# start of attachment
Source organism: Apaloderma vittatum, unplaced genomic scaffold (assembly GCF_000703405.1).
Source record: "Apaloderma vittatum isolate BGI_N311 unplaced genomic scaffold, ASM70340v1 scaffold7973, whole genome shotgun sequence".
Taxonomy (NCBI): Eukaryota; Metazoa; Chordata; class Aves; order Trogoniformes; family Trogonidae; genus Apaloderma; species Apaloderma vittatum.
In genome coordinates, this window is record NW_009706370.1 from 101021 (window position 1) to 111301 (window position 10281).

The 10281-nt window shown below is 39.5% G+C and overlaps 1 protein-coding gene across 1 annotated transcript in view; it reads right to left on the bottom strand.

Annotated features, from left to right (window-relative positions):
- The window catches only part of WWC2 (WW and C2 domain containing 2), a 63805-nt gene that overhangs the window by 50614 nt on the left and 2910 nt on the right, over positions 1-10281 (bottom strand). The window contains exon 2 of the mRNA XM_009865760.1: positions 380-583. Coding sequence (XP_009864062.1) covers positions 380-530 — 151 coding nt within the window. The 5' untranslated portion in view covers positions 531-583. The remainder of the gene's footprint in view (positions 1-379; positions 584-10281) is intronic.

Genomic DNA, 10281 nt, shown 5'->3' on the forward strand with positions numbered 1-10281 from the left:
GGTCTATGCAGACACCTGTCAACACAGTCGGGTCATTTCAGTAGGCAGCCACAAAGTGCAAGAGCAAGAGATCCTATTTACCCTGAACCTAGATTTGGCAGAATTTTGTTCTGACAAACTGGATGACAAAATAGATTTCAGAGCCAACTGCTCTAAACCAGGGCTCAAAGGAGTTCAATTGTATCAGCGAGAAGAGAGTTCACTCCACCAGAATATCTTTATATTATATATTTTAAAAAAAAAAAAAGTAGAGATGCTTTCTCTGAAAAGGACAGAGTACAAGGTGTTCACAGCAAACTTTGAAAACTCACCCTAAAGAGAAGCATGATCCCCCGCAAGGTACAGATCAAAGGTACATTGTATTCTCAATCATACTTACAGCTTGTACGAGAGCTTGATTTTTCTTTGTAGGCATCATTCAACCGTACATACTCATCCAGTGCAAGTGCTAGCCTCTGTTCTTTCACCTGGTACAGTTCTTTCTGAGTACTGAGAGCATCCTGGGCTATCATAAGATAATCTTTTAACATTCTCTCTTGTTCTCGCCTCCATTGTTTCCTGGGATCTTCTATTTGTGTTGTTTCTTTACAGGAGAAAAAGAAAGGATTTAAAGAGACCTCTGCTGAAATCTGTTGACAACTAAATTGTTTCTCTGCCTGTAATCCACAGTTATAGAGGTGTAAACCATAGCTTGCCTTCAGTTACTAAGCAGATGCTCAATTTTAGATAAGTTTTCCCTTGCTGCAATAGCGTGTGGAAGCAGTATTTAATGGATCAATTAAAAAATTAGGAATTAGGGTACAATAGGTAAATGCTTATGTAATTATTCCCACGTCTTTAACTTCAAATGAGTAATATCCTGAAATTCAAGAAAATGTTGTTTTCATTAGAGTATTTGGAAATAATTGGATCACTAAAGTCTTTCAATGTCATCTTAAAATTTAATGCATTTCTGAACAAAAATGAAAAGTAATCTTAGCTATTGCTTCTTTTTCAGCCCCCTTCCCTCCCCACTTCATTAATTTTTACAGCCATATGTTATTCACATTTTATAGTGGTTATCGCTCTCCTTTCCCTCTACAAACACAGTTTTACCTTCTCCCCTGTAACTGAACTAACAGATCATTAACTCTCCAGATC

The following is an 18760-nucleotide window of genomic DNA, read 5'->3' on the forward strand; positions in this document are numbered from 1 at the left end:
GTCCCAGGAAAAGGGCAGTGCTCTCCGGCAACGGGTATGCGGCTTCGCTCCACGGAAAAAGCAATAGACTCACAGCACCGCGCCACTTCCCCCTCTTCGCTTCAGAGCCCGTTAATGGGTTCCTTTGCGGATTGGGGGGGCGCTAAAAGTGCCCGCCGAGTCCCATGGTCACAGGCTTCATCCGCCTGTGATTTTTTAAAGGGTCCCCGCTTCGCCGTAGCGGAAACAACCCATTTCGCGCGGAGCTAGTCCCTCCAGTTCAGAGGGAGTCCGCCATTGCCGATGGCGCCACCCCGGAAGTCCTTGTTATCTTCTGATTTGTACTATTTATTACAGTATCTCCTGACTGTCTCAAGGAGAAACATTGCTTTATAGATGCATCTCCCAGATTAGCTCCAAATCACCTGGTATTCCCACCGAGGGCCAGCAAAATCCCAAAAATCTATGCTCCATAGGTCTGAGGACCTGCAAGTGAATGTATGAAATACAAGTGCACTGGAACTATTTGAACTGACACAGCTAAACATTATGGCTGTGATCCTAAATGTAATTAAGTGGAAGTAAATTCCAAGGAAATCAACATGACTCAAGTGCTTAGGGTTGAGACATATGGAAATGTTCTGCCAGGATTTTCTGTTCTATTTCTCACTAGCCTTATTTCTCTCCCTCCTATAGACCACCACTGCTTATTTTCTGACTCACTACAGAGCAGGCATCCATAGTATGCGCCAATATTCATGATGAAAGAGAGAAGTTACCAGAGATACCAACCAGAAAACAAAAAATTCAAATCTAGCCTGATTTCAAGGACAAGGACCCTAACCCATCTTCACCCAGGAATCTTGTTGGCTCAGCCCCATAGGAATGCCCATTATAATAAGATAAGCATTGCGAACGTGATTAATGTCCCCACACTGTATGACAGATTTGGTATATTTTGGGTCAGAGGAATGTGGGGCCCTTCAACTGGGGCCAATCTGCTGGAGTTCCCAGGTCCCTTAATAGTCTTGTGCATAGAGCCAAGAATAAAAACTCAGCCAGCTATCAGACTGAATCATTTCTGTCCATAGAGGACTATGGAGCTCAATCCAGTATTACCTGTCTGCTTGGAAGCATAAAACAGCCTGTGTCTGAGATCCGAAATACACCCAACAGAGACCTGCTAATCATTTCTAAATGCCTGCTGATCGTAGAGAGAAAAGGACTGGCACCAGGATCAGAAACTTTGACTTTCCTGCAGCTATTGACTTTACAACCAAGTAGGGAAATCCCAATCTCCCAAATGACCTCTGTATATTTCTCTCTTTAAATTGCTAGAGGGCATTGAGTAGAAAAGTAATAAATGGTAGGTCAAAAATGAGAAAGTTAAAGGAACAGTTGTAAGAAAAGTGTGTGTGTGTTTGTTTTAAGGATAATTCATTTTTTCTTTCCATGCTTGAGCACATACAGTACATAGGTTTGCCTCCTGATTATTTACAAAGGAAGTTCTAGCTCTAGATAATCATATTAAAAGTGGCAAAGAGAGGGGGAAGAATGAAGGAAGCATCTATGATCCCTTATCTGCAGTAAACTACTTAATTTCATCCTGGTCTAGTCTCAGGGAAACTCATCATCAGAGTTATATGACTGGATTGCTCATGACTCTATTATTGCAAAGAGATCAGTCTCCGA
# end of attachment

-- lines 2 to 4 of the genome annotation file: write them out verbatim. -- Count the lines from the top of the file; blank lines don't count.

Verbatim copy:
Source record: "Apaloderma vittatum isolate BGI_N311 unplaced genomic scaffold, ASM70340v1 scaffold7973, whole genome shotgun sequence".
Taxonomy (NCBI): Eukaryota; Metazoa; Chordata; class Aves; order Trogoniformes; family Trogonidae; genus Apaloderma; species Apaloderma vittatum.
In genome coordinates, this window is record NW_009706370.1 from 101021 (window position 1) to 111301 (window position 10281).